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Save the Medicare Commission!

The independent Medicare Commission is one of the most promising cost-control measures in the Senate bill. But as Joshua Gordon explains, it's been seriously weakened in recent weeks. The big problem is that the commission is now barred from submitting reform proposals when Medicare's five-year spending growth average is lower than the health-care system's more generally.

But Medicare's five-year average is almost always lower than the health-care system's. Medicare is better at containing costs. But better, in this case, is not good enough. Medicare will go bankrupt, and so too will the federal government -- and it will be no consolation that cost growth is even worse in the rest of the health-care system.

It's particularly important that the Senate fix this because the House, quite simply, won't. If anything, members of the House are likely to try and weaken the Medicare Commission in conference, as they've never much liked the idea. The administration will weigh in firmly on its behalf, but if the Senate has neutered it and the House opposes it, they won't be coming to the table with a very strong hand.

By Ezra Klein  |  December 3, 2009; 10:35 AM ET
Categories:  Health Reform  
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Comments

Here is what I do not understand politics of President Obama - why does he not come swinging his 'veto pen' and say that these things are non-negotiable in the final HCR? It is surprising because precisely that would get back the constituency of Independents he cherishes rightly and more importantly insisting these things is better for America.

President Obama is already slowly moving away from HCR business and essentially making it look like as Congressional mess (which it is). For about a year now Congress has been debating this bill and they may have nothing to show if President Obama insists on getting these 'iron clad' cost control measures in the final bill. Let those snakes in Congressional well jump on each other, let them make whatever mess they want to do; but if President intends to hold them responsible for a tight bill; these Congressional folks have nowhere to go but must submit what he wants.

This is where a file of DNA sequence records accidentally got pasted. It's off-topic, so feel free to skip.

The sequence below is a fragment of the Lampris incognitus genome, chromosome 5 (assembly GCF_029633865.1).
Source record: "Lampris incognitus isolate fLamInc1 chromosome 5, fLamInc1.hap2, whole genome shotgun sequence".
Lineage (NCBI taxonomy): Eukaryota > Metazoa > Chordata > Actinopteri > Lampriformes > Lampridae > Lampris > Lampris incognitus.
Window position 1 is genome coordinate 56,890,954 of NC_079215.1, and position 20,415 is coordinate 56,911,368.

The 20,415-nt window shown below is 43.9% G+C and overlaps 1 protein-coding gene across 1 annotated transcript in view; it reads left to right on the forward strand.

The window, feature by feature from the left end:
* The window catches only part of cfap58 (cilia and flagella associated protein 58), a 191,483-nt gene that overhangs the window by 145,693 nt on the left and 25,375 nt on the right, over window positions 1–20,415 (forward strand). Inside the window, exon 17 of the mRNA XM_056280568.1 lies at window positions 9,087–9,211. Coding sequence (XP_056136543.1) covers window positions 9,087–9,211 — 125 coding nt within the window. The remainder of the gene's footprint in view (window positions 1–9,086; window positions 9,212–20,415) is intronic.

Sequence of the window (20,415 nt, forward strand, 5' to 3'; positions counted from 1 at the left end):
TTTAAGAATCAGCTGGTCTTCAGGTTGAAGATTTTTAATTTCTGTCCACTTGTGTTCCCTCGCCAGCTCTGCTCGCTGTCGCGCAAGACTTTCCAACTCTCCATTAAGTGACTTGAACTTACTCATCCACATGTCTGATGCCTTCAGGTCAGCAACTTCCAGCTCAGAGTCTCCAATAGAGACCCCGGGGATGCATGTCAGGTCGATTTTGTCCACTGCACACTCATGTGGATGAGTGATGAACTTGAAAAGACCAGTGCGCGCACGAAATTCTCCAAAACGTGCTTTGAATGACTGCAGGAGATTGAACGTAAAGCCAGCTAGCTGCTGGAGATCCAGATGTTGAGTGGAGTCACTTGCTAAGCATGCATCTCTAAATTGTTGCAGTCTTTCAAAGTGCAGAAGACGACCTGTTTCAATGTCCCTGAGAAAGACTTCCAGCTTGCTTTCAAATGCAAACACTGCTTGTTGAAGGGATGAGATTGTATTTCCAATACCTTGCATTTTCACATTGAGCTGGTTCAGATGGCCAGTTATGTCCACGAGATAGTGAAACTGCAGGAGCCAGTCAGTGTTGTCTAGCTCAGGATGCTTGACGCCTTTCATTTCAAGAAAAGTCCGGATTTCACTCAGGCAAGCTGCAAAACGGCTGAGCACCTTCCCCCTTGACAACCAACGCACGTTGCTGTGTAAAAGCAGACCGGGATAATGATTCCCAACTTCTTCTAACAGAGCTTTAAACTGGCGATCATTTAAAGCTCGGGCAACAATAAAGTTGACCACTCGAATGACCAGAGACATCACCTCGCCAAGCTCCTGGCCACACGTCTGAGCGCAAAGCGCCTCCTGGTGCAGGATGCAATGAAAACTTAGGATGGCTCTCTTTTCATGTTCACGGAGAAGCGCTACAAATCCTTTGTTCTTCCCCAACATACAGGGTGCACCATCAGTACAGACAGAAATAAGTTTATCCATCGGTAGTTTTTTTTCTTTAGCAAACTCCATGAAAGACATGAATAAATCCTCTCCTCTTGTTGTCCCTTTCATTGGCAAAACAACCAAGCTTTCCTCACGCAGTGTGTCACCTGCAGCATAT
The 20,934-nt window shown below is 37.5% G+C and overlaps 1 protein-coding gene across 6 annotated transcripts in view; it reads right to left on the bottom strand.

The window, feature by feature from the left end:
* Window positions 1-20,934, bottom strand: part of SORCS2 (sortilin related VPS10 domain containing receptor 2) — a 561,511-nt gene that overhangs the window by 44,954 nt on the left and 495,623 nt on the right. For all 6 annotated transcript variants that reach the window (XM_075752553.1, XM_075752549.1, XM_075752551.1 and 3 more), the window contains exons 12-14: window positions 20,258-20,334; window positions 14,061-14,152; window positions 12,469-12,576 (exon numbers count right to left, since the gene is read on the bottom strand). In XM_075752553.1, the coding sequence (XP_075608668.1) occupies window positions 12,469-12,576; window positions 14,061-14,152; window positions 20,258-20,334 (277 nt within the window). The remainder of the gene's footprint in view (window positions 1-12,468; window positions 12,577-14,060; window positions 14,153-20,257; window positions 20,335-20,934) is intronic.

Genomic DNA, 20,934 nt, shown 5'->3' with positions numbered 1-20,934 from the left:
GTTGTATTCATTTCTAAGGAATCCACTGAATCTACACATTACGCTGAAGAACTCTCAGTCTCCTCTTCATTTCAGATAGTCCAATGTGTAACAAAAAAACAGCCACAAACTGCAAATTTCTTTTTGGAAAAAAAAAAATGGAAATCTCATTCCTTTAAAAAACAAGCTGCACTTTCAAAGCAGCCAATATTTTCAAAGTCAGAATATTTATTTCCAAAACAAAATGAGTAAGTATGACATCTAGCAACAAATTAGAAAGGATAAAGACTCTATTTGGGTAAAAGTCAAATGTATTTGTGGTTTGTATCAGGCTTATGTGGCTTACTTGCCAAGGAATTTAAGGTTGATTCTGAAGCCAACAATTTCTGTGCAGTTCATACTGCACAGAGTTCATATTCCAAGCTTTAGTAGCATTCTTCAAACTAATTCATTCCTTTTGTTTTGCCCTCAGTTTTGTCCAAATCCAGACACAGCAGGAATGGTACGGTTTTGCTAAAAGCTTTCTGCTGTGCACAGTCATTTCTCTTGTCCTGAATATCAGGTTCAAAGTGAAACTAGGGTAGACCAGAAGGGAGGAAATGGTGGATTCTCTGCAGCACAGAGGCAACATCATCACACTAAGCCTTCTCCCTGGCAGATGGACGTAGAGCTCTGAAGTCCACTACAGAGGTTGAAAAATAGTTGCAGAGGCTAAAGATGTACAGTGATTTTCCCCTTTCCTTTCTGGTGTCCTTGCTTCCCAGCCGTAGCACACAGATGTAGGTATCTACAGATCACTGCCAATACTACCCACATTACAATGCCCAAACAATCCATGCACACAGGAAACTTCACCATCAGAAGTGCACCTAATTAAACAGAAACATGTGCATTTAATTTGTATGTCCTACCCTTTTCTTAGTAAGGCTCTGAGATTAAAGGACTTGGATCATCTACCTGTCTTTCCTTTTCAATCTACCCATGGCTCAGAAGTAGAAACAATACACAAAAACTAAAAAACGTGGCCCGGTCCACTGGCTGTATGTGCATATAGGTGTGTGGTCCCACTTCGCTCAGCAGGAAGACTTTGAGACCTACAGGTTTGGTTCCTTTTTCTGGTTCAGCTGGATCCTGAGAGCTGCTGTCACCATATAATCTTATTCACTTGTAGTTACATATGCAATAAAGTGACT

In other words, Budget Commission, fiscal prudence, Afghan War, Economy and Alternative Energy; these can be very well the legacies President Obama can live with if Democratic Congress wants to sink with their disastrous HCR. There will be damage to President if HCR does not go through. But he can recover whereas sitting Congressional members will sink for sure.

Standing to foolishness of Congress is where America's future lies and indeed there is a political 'bundle' to be made in placing these recalcitrant, spend-spend Democrats where they belong.

Posted by: umesh409 | December 3, 2009 11:40 AM | Report abuse

Can we stop with the "going bankrupt" hysteria? Medicare isn't going bankrupt. At worst in a few decades its revenues will exceed its outlays. In which case, the government will either cover the difference from general revenues, make changes to the program to lower spending, modestly increase the payroll tax to bring things back into balance, or some combination of the above.

Posted by: redwards95 | December 3, 2009 12:02 PM | Report abuse

I'm shocked... Shocked! this was watered down.

When you chose to deal from a weak hand, the only direction to negotiation is even further down.

Time for some of this stuff to be split off into reconcilliation with the most progressive policies that can get 50+1 votes.

John

Posted by: toshiaki | December 3, 2009 12:12 PM | Report abuse

This is hardly surprising. Congress hasn't showed any political will to cut Medicare in the past. Why would they change now? What's more surprising is if anyone didn't see this coming.

Posted by: MBP2 | December 3, 2009 12:39 PM | Report abuse

Does this now have to be rescored by the CBO? If so, where are they going to find the funds to make it deficit-neutral again? My guess = subsidies.

Posted by: NS12345 | December 3, 2009 2:52 PM | Report abuse

I gather it is inconceivable to tax people who have money to make up a short fall. Oh, I forgot, this country doesn't do taxes, except maybe blunderbuss regressive ones like sales and VAT.

Posted by: janinsanfran | December 3, 2009 4:19 PM | Report abuse

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